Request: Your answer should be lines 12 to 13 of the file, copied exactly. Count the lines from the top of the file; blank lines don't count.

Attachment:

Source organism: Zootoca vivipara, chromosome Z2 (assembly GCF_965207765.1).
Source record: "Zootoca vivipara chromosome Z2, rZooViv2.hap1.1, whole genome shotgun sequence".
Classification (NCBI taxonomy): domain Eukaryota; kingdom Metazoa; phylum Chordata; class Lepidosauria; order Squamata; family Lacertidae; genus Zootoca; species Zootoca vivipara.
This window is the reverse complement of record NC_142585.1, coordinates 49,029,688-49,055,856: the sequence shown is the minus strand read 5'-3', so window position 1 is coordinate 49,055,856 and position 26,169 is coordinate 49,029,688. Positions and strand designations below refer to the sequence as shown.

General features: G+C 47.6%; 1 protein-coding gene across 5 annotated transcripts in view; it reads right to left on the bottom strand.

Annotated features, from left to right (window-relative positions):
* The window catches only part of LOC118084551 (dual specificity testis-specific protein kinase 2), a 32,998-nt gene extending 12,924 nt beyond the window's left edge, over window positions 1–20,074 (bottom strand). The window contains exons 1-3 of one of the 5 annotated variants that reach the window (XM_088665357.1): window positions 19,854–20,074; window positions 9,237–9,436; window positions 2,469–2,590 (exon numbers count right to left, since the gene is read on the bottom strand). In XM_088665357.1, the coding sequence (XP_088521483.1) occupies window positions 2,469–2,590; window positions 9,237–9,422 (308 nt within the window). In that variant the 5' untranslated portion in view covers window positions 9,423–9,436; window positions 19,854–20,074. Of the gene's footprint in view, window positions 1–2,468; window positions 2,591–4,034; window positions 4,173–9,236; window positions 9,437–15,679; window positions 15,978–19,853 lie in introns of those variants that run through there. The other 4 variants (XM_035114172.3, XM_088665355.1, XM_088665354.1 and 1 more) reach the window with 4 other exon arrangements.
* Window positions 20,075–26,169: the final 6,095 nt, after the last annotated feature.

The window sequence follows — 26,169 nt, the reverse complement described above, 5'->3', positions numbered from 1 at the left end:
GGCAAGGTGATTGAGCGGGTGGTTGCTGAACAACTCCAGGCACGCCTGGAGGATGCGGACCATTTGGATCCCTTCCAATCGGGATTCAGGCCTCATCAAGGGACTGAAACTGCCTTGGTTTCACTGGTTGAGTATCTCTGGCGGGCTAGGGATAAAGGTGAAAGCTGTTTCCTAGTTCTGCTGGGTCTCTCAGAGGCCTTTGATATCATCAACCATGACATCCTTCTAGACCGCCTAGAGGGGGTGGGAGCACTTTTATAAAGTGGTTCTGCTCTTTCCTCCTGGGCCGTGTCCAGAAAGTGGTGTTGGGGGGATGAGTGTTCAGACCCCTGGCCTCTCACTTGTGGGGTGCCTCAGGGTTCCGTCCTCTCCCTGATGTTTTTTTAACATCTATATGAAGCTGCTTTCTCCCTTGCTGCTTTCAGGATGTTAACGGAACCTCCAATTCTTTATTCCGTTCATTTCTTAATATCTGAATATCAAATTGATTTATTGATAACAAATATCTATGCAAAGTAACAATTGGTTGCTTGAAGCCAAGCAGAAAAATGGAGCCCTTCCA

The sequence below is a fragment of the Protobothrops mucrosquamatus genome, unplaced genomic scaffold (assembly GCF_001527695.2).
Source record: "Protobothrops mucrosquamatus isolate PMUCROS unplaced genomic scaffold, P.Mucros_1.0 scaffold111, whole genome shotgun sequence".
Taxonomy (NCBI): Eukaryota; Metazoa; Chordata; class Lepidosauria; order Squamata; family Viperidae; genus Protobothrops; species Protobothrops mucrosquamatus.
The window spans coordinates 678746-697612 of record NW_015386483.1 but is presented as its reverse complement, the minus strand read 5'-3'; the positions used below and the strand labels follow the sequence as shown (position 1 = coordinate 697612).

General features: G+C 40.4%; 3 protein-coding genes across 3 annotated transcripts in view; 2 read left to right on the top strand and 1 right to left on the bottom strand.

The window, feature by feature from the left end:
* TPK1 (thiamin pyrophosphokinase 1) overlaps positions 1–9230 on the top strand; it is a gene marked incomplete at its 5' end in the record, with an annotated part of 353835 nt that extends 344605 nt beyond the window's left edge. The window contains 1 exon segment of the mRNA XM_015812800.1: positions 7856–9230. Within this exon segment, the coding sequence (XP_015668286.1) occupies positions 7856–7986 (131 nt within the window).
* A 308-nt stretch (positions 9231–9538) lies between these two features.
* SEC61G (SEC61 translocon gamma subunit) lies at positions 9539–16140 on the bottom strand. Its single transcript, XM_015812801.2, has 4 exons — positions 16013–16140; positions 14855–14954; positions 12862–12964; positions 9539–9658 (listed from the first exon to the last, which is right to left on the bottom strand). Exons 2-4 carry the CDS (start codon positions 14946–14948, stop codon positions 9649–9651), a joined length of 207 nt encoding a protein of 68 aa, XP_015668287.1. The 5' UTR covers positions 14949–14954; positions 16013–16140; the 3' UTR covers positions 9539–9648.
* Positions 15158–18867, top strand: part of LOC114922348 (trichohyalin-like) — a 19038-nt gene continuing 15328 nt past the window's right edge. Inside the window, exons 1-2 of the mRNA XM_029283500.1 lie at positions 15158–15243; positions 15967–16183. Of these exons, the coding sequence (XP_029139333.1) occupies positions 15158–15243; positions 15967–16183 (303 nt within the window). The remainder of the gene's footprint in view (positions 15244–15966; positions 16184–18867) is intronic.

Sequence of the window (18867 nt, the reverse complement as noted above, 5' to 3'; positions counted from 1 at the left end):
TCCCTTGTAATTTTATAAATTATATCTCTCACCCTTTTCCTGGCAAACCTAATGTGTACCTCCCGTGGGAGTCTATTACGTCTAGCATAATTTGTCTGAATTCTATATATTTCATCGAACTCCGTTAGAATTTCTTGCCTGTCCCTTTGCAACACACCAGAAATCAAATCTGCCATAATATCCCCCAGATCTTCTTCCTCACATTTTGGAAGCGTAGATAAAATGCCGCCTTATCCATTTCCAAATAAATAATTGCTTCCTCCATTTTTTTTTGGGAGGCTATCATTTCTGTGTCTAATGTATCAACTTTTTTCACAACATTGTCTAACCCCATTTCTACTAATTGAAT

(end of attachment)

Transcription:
Source record: "Protobothrops mucrosquamatus isolate PMUCROS unplaced genomic scaffold, P.Mucros_1.0 scaffold111, whole genome shotgun sequence".
Taxonomy (NCBI): Eukaryota; Metazoa; Chordata; class Lepidosauria; order Squamata; family Viperidae; genus Protobothrops; species Protobothrops mucrosquamatus.